The Great Bear Rainforest Needs Your Help

Comments 7 by Rebecca Bollwitt

British Columbia’s Great Bear Rainforest (the largest tract of intact coastal temperate rainforest left on Earth) is in danger and there is a public call out for support to raise awareness and put pressure on the current government to keep their promise about conserving the area.

Photo credit: Evelyn Kirkaldy on Flickr

Two years ago, after a ten year struggle, a promise was made by the BC government to protect Canada’s rainforest – the Great Bear Rainforest – the world’s largest temperate rainforest, and home to the Spirit Bear.

Today, that promise is in jeopardy. With a March 31st, 2009 deadline fast approaching, a citizen-driven campaign has sprung-up to secure the fate of this vast and unspoiled wilderness, a place that has captured the imagination of people around the world with its towering red cedars (some as high as 30 storeys), and its rich salmon streams. The fate of the Great Bear Rainforest and its promise to future generations is a story that can only be written by us. [Save The Great Bear]

The campaign is reaching out through all means of social media. You can show your support by writing a blog post, sending an e-message, joining the Facebook Group, following the Twitter feed, or entering the Flickr photo contest.

Growing up on the West Coast you can’t help but appreciate the natural beauty that’s all around us, and even though Stanley Park is the closest thing I currently have to a vast expanse of forest in this city (proper), every day I can’t wait to head out on another journey, trek, camping trip, or getaway to the less populated, and more moss-covered areas of our province.

But an area like the Great Bear Rainforest is in a class of its own, being an invaluable asset to the province, the country, and the planet. This region is roughly 77,000 square kilometers and home to three species of bear (grizzly, black, and kermode – or spirit bear), thousands of unique plants and millions of migratory birds. It is also the home of several First Nations who have inhabited the region for thousands of years.

Hopefully by getting involved in the campaign, which is as simple as clicking the mouse a few times and informing yourself – especially with another Provincial election in the spring, we can remind the government to keep its promise come March 2009.

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7 Comments  —  Comments Are Closed

  1. DarrenFriday, November 21st, 2008 — 1:33pm PST

    Thanks so much for the write-up!

  2. Make the Provincial Government Keep Their Promise on the Great Bear RainforestFriday, November 21st, 2008 — 2:24pm PST

    […] to Emily, Raul, Monique, Rebecca and everybody else who has written about the campaign thus far. We’re making good progress, […]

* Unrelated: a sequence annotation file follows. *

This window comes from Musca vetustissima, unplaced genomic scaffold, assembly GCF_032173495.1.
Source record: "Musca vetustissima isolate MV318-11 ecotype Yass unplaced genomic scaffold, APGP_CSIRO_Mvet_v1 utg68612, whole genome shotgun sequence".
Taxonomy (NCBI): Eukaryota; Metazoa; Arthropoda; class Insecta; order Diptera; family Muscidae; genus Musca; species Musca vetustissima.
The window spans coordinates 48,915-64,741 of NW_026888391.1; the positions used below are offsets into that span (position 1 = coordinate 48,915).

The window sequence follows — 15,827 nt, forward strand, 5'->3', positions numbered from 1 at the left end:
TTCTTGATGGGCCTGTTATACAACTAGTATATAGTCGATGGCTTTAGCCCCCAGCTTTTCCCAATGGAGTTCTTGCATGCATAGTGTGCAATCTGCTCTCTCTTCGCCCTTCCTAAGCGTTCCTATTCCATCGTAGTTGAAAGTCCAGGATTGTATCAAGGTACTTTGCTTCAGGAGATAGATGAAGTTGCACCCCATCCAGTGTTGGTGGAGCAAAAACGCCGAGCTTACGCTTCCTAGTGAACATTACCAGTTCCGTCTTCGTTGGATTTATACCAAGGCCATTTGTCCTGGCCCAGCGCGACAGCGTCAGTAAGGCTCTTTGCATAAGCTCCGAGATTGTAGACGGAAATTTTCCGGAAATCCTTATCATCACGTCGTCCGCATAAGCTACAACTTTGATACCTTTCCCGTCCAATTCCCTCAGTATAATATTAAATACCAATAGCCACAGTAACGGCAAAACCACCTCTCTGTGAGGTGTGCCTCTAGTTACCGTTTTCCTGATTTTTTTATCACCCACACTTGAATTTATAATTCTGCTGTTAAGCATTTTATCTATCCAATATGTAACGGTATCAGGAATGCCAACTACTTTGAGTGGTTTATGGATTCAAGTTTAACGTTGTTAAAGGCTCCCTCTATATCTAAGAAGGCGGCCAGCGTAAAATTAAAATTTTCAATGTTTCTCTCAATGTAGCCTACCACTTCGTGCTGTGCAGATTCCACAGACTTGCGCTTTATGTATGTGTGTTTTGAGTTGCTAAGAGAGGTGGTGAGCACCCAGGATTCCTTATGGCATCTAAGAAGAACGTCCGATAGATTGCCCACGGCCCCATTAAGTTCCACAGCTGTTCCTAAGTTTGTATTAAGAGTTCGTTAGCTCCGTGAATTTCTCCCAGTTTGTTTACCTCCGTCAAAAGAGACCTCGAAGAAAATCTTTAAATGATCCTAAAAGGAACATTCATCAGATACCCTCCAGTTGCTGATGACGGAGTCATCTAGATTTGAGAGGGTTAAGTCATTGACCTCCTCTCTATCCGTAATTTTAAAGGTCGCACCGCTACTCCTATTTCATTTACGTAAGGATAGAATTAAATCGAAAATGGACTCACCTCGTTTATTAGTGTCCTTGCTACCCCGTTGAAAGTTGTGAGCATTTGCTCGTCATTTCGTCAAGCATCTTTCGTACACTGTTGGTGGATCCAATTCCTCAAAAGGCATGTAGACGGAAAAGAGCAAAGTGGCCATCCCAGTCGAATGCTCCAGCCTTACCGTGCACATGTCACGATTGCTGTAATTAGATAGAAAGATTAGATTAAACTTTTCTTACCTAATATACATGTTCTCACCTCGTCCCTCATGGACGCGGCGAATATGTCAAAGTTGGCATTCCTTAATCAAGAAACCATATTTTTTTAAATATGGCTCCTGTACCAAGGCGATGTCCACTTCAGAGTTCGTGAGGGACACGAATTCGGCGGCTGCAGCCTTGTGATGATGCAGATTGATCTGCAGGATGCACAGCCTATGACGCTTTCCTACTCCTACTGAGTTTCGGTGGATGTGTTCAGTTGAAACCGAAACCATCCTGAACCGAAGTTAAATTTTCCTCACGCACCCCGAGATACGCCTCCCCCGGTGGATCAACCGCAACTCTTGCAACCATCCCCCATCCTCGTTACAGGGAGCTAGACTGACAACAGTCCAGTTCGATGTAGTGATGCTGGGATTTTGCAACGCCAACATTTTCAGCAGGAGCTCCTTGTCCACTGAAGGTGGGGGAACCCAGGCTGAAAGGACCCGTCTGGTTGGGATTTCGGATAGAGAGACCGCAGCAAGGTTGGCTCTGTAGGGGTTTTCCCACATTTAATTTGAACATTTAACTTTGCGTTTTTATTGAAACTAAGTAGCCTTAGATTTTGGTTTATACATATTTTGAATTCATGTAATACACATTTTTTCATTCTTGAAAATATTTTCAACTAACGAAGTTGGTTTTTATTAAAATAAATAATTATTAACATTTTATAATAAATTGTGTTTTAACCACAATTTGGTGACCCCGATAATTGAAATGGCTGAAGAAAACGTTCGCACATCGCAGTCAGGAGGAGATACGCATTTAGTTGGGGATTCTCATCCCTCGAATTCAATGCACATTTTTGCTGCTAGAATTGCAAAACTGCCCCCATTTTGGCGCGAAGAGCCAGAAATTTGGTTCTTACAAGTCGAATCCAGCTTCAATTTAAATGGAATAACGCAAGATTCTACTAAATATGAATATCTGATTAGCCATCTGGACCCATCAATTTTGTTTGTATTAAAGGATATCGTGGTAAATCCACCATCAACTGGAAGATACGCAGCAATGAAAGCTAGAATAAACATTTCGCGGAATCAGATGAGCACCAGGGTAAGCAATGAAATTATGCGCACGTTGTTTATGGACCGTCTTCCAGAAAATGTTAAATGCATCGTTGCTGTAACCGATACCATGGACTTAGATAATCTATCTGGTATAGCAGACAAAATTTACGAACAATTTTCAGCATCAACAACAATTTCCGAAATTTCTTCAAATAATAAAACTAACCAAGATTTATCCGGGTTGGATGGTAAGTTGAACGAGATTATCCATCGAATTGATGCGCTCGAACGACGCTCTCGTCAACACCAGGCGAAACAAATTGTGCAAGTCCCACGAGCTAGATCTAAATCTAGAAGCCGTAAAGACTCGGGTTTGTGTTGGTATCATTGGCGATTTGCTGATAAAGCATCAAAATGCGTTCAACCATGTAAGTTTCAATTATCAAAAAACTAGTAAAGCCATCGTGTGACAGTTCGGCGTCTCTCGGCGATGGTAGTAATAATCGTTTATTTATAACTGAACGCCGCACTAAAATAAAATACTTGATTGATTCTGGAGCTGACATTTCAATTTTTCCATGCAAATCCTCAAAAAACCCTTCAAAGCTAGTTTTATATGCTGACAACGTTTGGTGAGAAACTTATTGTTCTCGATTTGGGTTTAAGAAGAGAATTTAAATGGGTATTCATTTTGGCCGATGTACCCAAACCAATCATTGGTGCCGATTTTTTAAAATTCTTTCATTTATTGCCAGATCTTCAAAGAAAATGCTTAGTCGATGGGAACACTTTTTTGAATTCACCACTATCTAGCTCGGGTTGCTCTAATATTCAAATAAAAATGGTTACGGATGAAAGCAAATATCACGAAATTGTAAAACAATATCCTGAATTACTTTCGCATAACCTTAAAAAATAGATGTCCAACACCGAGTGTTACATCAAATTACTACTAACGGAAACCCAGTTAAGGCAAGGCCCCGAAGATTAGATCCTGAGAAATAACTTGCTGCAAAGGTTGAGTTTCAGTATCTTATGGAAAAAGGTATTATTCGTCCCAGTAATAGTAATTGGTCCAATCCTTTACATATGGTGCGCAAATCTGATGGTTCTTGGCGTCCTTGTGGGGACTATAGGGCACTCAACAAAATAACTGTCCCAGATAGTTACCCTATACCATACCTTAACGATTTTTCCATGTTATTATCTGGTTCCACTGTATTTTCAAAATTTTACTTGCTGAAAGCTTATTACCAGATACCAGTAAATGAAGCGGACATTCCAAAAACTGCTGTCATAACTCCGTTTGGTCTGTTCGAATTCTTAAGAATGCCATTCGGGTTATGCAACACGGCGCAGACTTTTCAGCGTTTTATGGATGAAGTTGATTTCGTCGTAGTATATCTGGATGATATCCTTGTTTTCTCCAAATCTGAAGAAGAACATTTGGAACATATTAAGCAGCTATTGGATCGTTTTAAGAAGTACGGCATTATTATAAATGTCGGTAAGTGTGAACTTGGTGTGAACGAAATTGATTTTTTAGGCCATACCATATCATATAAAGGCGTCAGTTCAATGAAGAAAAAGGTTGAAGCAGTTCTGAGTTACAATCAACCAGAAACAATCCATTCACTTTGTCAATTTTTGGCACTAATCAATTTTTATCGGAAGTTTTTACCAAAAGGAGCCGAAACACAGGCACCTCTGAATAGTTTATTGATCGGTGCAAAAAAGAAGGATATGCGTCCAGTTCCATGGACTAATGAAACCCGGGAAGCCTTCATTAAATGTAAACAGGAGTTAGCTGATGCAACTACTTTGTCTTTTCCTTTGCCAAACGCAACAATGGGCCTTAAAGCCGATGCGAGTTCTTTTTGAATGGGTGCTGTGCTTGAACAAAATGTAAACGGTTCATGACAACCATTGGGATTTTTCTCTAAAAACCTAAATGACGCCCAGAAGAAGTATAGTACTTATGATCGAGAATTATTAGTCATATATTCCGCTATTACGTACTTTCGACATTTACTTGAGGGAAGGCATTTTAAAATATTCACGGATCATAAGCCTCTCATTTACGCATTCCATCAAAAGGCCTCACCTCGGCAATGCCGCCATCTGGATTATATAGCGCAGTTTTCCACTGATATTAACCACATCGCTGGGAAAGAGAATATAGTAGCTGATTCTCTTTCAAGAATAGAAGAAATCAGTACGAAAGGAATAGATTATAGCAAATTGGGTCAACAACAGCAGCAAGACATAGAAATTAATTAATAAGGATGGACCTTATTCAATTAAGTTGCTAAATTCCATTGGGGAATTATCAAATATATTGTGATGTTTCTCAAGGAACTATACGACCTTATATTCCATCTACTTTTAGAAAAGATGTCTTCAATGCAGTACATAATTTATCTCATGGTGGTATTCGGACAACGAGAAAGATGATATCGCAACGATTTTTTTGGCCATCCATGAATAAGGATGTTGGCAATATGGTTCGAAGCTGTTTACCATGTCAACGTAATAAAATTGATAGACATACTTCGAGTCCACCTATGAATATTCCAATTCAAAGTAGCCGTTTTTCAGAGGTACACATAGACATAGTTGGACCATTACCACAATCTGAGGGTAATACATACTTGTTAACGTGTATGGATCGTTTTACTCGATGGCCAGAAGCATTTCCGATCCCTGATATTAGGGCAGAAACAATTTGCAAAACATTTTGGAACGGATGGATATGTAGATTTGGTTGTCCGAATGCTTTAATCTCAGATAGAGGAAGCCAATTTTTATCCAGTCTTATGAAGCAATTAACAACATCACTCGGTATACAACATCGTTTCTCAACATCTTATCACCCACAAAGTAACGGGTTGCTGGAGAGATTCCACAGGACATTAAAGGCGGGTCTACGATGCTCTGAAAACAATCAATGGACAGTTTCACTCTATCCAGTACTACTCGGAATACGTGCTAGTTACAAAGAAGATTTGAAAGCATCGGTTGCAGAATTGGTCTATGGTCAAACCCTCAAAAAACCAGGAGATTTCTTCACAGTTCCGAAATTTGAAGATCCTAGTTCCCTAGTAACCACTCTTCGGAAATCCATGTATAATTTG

3. JennyFriday, November 21st, 2008 — 5:40pm PST

    This is so important!

  4. D.WilsonFriday, November 28th, 2008 — 7:37pm PST

    Where is the integrity, where are the ethics. The Great Bear Rain Forest, and the sprit bear are only figments of someone’s overworked imagination. For over fifty years I have traveled the Central Coast. From Bella Coola, Bella Bella, Shearwater, Ocean Falls, Klemtu, Whalen Lake, Okeino Lake, Sandspit, Tasu, Queen Charlotte City, Prince Rupert, you name it this old timer was there. Employment, Recreational boating and flying this whole country, never once did I ever hear a native refer to the Central Coast as the Great Bear Rain Forest, or the Commode Bear called a sprit bear.

    Certainly there is nothing wrong with promoting the tourist interest in this great area, why I ask create artificial names, it just sounds like something dreamed up by Hollywood marketing executives.

    Pacific Mills Ltd. of Ocean Falls, was a very hungry Pulp and paper mill, established originally in 1910 under the name of Bella Coola Pulp and Paper. This company logged this greater area. The great forest that we today see in this Central Coast is for the most part second growth, anybody can find the stumps of this original coastal logging among today’s second growth giants. That is the real beauty of this coastal rain forest is that it never stops regenerating itself.

    It is my opinion that economic development is not just protecting a vast part of the world for the few, but recognizing that there has to be a balance in all things. Management has to be the key word, and good management can provide the economic opportunities for the people who strive to make a living in this very large part of BC’s West Coast.

    D. Wilson

  5. gusgreeperMonday, December 1st, 2008 — 9:28pm PST

    although i have never had the pleasure of seeing a Kermode bear [i had never heard it called a spirit bear until i moved to the lower mainland] i sure as heck remember when one got shot and killed in Terrace, BC, it was around 93-95 i could always search it, it was a doctor’s son who shot the bear it was INSANITY in The North, i doubt there is anyone who lived there when it happened who doesn’t remember it, it was a travesty, i distinctly remember crying, im annoyed i can’t place the year. the Kermode bear is very real and endangered. they are not a myth. there is little in Terrace that doesn’t if it can get away with it, play with the Kermode bear’s name. there is a huge one drawn on the wall at my old high school. Terrace considers itself a home of sorts to the bear.
    it is sad to think the government may not keep its word on an near extinct animal found in, last i heard, only two places on earth.

  6. gusgreeperMonday, December 1st, 2008 — 9:30pm PST

    ps. he was charged for shooting the bear.

  7. Elpi ContrerasTuesday, June 23rd, 2009 — 11:52am PDT

    I leave in the in Texas so.I will never get out that far but a promise is a promise


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